DOJ does not deny shortcomings

Armed police officers in front of the DOJ office in Manila, Philippines
Armed police stand guard outside the Department of Justice (DOJ) in Manila, Philippines on December 28, 2009. REUTERS/Cheryl Ravelo

Department of Justice (DOJ) Secretary Jesus Crispin “Boying” Remulla, talking about “transformational reforms” being implemented by the administration, did not deny that the justice system has flaws as he pointed out on Wednesday (October 5) in the United Nations Human Rights Council (UNHRC).

“These targeted and bold measures aim to change the culture of our judicial and law enforcement system, which have produced certain flaws and delays in the carriage of justice,” he said. “They are also in line and in some cases, go beyond international standards and best practices.”

Remulla flaunted the Marcos administration’s approach to illegal drugs, seemingly a polar opposite from the term of Rodrigo Duterte when some human rights groups tallied that the drug war death toll was already around 30,000.

“President Marcos's refocus on the anti-illegal drug campaign, tackling the source of the problem,” Remulla claimed. “He has stated that criminal masterminds must be apprehended and punished, not small-scale users on the street.”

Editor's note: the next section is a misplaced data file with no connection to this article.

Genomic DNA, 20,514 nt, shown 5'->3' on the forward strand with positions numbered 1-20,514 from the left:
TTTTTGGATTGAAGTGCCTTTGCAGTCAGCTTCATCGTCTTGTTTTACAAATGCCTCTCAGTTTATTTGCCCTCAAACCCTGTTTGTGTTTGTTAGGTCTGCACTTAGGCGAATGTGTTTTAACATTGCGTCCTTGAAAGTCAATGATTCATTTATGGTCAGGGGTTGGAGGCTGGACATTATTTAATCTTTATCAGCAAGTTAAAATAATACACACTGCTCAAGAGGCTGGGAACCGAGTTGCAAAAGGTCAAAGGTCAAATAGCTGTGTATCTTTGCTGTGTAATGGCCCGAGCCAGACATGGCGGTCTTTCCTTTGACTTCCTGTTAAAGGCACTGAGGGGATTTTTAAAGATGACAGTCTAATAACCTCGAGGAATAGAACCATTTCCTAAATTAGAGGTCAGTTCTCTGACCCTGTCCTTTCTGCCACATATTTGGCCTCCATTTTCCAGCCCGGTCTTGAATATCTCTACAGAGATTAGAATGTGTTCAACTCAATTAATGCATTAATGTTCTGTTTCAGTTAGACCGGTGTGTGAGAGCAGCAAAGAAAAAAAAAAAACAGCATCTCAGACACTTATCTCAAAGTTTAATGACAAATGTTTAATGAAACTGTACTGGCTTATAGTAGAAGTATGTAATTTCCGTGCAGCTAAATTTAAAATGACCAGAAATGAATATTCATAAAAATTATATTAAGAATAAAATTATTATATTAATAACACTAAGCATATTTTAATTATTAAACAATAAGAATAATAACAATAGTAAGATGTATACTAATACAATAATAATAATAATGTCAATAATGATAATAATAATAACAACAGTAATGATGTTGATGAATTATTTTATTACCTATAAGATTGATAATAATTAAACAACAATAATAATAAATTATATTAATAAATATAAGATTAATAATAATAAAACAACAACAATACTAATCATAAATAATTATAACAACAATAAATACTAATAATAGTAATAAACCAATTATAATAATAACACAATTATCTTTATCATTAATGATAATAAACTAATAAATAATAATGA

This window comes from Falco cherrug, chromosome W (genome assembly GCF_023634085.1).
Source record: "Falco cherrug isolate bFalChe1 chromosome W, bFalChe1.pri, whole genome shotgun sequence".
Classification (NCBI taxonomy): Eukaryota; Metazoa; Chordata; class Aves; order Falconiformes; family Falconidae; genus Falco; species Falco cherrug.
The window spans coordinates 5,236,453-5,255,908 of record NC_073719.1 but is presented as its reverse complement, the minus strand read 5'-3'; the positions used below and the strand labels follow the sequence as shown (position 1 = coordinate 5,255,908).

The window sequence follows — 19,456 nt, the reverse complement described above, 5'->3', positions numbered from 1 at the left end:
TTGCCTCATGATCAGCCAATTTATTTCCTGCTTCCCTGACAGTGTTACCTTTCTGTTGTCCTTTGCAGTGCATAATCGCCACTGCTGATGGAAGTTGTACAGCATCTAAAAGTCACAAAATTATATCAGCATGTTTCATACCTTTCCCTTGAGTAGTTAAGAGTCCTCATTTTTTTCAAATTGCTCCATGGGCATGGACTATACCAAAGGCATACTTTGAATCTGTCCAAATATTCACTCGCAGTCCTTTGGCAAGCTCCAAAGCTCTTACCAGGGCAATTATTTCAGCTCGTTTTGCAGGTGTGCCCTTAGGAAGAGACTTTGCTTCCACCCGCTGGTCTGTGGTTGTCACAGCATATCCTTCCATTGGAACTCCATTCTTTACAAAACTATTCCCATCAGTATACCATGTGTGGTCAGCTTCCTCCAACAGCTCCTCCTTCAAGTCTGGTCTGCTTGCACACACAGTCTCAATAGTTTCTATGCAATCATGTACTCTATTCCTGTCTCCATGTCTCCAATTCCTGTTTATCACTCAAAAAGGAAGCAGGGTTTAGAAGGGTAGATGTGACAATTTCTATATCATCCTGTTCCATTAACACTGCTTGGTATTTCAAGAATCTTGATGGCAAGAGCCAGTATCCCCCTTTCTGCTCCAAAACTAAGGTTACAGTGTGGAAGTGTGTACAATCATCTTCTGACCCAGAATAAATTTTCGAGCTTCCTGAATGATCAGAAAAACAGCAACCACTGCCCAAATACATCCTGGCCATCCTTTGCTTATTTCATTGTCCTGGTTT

The justice secretary added, “He [Marcos Jr.] has emphasized the need for rehabilitation, prevention, education, and assistance to victims and their families.”

He also mentioned that the DOJ plans on releasing 5,000 Persons Deprives of Liberty (PDL) by June 2023.

Human rights advocates, however, think otherwise of the administration, despite the DOJ’s announcement of reforms.

“There is a disconnect between the rhetoric and what's happening on the ground. The most crucial aspect of all of these is one, the drug war needs to stop,” Human Rights Watch senior researcher Carlos Conde said.

“Human rights situation in the Philippines remains dire. Domestic remedies remain largely ineffective in achieving successful prosecution of perpetrators of extra-judicial killings and other violations.” Karapatan secretary-general Cristina Palabay said.

Mark Ernest Famatigan is a news writer who focuses on Philippine politics. He is an advocate for press freedom and regularly follows developments in the Philippine economy. The views expressed are his own.

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